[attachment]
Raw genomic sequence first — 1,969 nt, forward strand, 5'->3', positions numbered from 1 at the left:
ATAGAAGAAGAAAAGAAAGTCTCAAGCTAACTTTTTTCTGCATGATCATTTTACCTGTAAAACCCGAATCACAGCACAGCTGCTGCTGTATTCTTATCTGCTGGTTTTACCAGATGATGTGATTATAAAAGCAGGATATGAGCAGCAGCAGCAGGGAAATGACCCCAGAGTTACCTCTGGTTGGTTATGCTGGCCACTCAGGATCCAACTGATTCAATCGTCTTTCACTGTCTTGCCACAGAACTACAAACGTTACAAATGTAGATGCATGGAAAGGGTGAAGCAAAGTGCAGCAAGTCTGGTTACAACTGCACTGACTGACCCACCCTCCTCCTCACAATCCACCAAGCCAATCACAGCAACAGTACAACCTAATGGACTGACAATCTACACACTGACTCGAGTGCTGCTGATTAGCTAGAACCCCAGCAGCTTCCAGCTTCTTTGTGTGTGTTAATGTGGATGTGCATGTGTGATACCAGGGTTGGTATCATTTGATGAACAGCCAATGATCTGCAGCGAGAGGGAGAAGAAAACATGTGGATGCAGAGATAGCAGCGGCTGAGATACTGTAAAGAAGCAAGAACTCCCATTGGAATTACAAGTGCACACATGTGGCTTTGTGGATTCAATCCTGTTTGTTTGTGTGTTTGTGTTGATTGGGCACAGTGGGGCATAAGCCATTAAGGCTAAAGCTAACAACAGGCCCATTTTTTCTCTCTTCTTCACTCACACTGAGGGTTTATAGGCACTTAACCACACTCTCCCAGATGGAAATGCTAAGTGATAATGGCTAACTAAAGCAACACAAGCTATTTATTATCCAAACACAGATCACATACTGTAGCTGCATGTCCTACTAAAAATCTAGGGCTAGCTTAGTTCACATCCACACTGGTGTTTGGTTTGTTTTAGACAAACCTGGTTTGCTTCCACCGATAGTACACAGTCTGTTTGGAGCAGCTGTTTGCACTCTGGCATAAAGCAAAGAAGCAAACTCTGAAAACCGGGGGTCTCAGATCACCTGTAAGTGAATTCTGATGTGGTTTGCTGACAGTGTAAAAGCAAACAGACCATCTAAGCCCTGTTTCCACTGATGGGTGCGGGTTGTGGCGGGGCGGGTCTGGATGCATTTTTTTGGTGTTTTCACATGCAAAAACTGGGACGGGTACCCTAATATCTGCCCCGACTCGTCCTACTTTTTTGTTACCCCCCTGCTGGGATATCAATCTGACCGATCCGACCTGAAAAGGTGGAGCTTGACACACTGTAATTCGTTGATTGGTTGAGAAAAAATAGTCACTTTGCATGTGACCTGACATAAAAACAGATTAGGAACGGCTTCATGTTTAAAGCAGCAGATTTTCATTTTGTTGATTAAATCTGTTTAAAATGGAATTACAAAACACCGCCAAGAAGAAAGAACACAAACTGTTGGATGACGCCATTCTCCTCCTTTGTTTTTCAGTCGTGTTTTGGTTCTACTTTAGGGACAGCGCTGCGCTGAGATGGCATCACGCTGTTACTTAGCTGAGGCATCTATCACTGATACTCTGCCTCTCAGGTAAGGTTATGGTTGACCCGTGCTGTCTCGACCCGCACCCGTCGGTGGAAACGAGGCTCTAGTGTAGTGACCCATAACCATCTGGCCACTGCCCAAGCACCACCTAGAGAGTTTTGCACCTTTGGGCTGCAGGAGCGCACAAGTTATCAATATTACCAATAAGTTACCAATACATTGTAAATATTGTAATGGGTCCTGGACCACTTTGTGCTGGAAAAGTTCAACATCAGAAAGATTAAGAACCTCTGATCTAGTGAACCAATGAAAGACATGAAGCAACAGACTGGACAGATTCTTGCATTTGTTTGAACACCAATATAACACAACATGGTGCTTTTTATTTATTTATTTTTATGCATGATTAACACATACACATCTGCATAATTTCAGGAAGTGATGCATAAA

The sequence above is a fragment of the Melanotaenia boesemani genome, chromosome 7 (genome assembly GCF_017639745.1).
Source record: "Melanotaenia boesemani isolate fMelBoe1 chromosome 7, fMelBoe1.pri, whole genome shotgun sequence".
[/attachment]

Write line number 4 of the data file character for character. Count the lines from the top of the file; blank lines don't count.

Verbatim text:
Source record: "Melanotaenia boesemani isolate fMelBoe1 chromosome 7, fMelBoe1.pri, whole genome shotgun sequence".